Bringing Back the Music

After 1 ½ years of silence due to the pandemic, music concerts that were canceled are returning so when a friend said “Hey, I have 2 extra tickets to a Jackson Brown/ James Taylor concert -want to go?  Instantly I said “YES!” despite the fact the tickets were almost $140, it was at the huge Moda Center in Portland (I usually avoid large venues), and I would have to attend in a wheelchair due to my knee injury.  Sometimes you just have to seize the moment and go, letting the universe work out the details.  So on a rainy night in October, off the three of us went.

It only took about two chords of “Running on Empty” on the piano and I was transported back to a much younger me, a college student in the mid-1970s in that living room, that turntable, my friends, a more hopeful era infused in musical talent.  Two of my favorite musicians at that time were Jackson Brown and James Taylor, their vinyl albums well worn with use.  Looking back it was a time when I had the world at my feet- the music of the time making it all the more exciting.

I don’t know where the world went wrong since then.  We were the generation of change, peace, and environmental awareness.  I hardly recognize the country I live in now.  Still in that massive venue, thousands of us masked gray-haired Boomers let the music of these great musicians bring us back, and boy did they put on a show, visibly grateful to be doing so.  “In My Mind I’m Going to Carolina, For a Dancer”, all my favorites. Brown and Taylor sounded just as good as they did 45 years ago.

The view from ADA seating

Maybe it’s my imagination or I’m suffering the prejudice of aging but I thought the music of the 60s & 70s was just the best.  Maybe every generation feels their music was but I’ve noticed the younger set actively appreciating this same music.

The attendees of my deep water exercise class at the local pool are all aging boomers. We all look quite inauspicious old gals on the surface but we have colorful histories as young women. The class before Halloween we all “dressed up.”  Our Purple Witch teacher had on a playlist of oldies including “Monster Mash” and other crazy music from our era. As we swished and kicked, we sang and shouted to the music trying to guess the title or the artist of the music to win power bars.  “The Monkeys, Sly and the Family Stone, Loving Spoonful” we yelled out. Memories let loose.  The lifeguards looked on with disbelief at all us old birds having such a good time and one of them took pictures.  (At this age who cares about what people think!)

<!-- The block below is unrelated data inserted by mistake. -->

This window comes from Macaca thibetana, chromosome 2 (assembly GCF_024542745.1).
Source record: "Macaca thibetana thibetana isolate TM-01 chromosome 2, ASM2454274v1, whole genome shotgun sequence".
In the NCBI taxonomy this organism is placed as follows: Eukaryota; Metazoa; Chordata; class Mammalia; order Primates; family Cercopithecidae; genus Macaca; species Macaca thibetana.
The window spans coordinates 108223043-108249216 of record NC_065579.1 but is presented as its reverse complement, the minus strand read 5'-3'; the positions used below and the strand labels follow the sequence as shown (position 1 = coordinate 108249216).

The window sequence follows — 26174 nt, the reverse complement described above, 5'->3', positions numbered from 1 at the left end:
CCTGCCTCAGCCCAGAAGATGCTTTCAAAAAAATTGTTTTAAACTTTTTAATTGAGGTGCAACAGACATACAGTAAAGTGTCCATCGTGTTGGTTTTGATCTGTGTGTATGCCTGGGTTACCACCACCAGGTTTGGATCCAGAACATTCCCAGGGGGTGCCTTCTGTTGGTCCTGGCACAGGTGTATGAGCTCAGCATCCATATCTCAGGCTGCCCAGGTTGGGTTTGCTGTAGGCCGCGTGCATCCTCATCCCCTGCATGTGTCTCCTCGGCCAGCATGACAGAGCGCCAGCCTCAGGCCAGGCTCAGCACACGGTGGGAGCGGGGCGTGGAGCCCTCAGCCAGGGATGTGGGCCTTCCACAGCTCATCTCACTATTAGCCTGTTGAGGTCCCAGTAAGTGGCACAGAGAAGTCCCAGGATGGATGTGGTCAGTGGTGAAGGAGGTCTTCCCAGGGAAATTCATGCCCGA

Music has always saved me but in the last few years, it has been such a refuge.  Turn down the news and turn up the tunes I say.  Welcome back, musicians.  Thanks for making the world a brighter place.

Summer of Love 50 Years Later

img_1511.jpgLast week the latest AARP magazine (a magazine for the 50+ set) arrived in our mail box complete with a Peter Max Cover.  It was a celebratory issue of the 50 year anniversary of the Summer of Love 1967.  I was woodstock-art-568933_1920stunned.  Could it have been that long ago when I was an awkward teenager in the Bay Area of San Francisco trying to find my way?  It was a time of great excitement & energy that perhaps the youth could change the world for the better.  “Don’t trust anyone over 30” was the motto.  I am in my 60’s now.  Where did it all go?

 

50th ANNIVERSARY

It was post war

I mean the Second World War

My white generation made its appearance

With the “Leave it to Beaver” show & Betty Crocker

We were entertained by black & white TV

Glued to the Ed Sullivan Show on Sunday evenings

While eating red jello for dessert

 

It was a coming of age to weed, flower children, Rock & Roll, the Beatles

Rose colored glasses, Woodstock, tie dye, bell bottoms

Long hair, the Vietnam War, anti-war demonstrations, peace-love

Free love, Women’s Lib, anti-establishment

Back-to-the-land, and Save-the-Earth passion

 

Where did it all go?

Lost in this world of capitalism and intolerance?

We have blended into the mix of other generations

A thin strata of history

The idealism disappearing with the passing of years

 

Now, lost in a sea of gray hair

I strain to hear those hopeful voices I once knew

Above the din of racism and selfishness

Where did it all go?

As we celebrate the 50th anniversary

Of the Summer of Love

peace-2422719_1920

 

When I’m 64

the-beatles-509069_1920It was 1967.  I was 14 years old and a  freshman in high school.  The Beatles had come out with their latest album “Yellow Submarine.”  Mixed in amongst other memorable songs was this one…

“When I’m Sixty Four”

When I get older losing my hair
Many years from now
Will you still be sending me a valentine
Birthday greetings, bottle of wine?
If I’d been out till quarter to three
Would you lock the door?
Will you still need me, will you still feed me
When I’m sixty-four?

Continue reading “When I’m 64”